Define awesome: Google beefs up dictionary in search
Google’s dictionary definitions are a handy way to make sure you’re using the right word in a pinch, but haven’t offered much else beyond proper spellings and definitions. Early Friday, Google elected to up its word game with an overhauled dictionary that goes beyond telling you what a word means.
Google’s dictionary definitions now include sample sentences to give you a sense of word usage, synonyms, and in some cases antonyms, and even an option to translate the word into another language. Two of the coolest additions include a timeline showing a word’s origins and how it has evolved over time. You can also find a separate graph charting the word’s usage popularity from 1800 to the present.
If you’ve never used Google’s word definitions, just type “define [word]” into Google’s search box and you’ll get a definition in no time, along with all the new goodies.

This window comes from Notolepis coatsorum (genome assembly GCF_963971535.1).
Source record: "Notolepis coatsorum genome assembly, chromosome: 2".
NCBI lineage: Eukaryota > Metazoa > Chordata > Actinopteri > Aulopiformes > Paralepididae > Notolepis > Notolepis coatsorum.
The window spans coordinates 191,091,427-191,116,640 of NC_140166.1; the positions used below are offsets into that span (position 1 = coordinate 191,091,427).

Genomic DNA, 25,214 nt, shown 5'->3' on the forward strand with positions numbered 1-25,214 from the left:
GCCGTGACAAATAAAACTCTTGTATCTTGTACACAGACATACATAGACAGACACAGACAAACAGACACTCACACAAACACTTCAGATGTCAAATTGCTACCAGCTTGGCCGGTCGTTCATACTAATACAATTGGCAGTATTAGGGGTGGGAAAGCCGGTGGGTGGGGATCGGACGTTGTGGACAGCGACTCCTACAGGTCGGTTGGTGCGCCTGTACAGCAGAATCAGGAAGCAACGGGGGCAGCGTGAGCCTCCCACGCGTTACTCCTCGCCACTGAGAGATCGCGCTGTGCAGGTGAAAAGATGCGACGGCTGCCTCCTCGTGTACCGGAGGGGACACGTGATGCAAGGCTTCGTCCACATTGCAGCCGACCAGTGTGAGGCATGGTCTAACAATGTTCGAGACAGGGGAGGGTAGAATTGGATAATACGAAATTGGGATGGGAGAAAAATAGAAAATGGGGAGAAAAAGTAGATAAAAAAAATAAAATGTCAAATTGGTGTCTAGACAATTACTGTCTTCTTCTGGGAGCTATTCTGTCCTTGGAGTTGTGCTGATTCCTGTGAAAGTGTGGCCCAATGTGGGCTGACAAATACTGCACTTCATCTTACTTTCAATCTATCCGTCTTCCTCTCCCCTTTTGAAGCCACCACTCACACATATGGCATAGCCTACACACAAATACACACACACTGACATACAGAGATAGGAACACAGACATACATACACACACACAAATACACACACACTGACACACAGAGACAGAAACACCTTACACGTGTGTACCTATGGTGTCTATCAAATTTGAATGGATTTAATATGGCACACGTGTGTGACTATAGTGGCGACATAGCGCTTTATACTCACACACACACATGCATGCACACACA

The new tools are also available on mobile. Anyone with a modern Android phone can fire up Google Now and say “define warhammer” to have the definition spoken back along with the new dictionary features displayed on screen. Other mobile users should be able to find the same feature through Google’s search app.
How much detail you get for each definition depends on the age of the word and how common it is. For example, Google provided numerous details for words such as attack, fortuitous, and preamble, but only definitions for searches such as ice hockey, warhammer, and football.You can also get Google to speak the definition to you on the desktop by using the search engine’s voice command feature on Google.com.
Some of the other features may also vary depending on the word. Word origins, for example, may not appear as a timeline. Instead, you might see a chart showing the origins of the word from other languages or simply get a listing of the origin and historical variations of the word clumped together in a paragraph.
Google didn’t specify whether the new feature was available to all users worldwide or not. But judging by the reaction to the new feature in the comments on Google+, this feature may only be available to U.S. English users for now.
If you do see the new feature, check it out. Google’s new dictionary definitions are a great addition for logophiles and anyone else who needs more information about a word beyond simply what it means.